Over the past few months, California has come under fire for its use of capital appreciation bonds to fund school repairs and expansions. These exotic bonds allowed pols to pour money into schools without raising taxes. The catch was that when bills come due decades later, taxpayers will be on the hook for as much as ten times the borrowed amount. In one school district, a $514,000 bond was expected to cost $9.1 million in about 25 years’ time.Now, in a modest return to sanity, the state is doing something to limit the damage these bonds could do. Bloomberg reports:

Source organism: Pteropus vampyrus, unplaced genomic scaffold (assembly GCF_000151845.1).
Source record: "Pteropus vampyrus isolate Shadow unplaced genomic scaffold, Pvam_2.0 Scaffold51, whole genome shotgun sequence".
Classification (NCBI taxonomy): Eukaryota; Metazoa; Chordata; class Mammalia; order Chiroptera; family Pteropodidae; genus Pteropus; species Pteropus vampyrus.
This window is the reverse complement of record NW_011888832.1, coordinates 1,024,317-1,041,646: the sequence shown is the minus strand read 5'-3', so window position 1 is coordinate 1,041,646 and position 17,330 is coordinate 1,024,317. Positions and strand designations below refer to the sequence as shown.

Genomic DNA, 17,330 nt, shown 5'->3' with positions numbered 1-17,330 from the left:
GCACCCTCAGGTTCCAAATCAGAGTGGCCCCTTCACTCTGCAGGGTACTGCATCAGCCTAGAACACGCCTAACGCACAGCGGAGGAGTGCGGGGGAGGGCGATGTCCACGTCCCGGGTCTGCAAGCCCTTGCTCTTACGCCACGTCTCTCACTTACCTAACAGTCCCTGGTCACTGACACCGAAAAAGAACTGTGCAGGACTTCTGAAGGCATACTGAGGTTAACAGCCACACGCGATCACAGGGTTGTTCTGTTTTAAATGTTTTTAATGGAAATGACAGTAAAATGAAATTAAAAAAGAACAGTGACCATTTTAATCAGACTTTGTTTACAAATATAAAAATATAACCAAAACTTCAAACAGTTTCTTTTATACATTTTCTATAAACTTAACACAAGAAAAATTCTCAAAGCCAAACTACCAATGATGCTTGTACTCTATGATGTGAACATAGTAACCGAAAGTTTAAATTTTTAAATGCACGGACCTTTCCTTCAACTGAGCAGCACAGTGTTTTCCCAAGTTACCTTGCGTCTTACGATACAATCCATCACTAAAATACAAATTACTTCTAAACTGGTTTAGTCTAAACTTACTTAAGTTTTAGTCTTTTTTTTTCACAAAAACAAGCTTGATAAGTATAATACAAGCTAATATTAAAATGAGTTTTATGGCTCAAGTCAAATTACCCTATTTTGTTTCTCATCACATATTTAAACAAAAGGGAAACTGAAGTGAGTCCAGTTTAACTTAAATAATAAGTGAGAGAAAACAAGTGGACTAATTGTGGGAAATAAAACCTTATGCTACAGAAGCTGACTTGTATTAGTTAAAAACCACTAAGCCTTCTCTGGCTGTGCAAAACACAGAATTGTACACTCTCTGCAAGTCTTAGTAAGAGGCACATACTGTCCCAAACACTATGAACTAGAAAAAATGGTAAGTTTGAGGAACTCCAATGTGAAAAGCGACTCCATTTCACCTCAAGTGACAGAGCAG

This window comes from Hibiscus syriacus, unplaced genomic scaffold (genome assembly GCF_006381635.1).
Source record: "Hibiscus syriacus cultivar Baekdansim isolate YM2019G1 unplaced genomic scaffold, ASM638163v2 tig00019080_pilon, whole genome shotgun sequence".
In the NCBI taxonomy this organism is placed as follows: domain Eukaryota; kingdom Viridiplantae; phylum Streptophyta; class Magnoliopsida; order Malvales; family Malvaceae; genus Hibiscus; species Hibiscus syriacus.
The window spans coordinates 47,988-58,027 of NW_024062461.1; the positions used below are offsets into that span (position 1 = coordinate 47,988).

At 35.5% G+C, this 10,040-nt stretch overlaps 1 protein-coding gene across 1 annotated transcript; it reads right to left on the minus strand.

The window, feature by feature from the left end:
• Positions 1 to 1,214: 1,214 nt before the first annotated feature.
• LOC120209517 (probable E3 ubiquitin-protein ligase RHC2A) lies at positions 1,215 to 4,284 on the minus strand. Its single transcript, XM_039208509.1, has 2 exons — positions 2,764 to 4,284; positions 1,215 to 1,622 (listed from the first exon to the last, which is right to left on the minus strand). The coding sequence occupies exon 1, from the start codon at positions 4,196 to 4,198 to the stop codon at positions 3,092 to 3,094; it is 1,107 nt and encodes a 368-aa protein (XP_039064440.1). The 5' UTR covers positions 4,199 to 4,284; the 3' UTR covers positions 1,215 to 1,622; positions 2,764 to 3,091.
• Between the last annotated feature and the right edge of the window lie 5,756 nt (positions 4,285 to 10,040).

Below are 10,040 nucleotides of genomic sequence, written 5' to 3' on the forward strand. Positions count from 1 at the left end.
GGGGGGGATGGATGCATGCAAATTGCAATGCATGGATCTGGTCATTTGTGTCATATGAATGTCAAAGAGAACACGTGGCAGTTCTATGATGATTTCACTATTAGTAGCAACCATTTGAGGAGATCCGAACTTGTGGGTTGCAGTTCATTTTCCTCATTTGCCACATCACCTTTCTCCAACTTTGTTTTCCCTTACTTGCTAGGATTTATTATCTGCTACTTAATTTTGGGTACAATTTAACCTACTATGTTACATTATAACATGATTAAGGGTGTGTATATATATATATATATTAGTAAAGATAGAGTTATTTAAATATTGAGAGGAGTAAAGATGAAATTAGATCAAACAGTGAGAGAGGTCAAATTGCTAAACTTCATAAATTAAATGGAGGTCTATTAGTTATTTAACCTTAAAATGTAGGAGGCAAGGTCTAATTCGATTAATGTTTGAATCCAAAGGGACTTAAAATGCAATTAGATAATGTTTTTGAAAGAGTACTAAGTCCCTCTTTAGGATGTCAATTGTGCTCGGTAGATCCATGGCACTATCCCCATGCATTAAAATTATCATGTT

The lower house of the state legislature approved a bill that would limit the duration of capital-appreciation bonds to 25 years, prohibit debt payments of more than four times the principal and mandate the option of early repayment on deals that mature in more than 10 years. The vote yesterday was 73-0.
This is good news, suggesting that some reserve of fiscal sanity still exists in California. But now the state is faced with the same dilemma that prompted the abuse of the bonds in the first place: how to pay for the upkeep of its school system when its budget is eaten up by exploding pension costs?[Aaron Kohr / Shutterstock.com]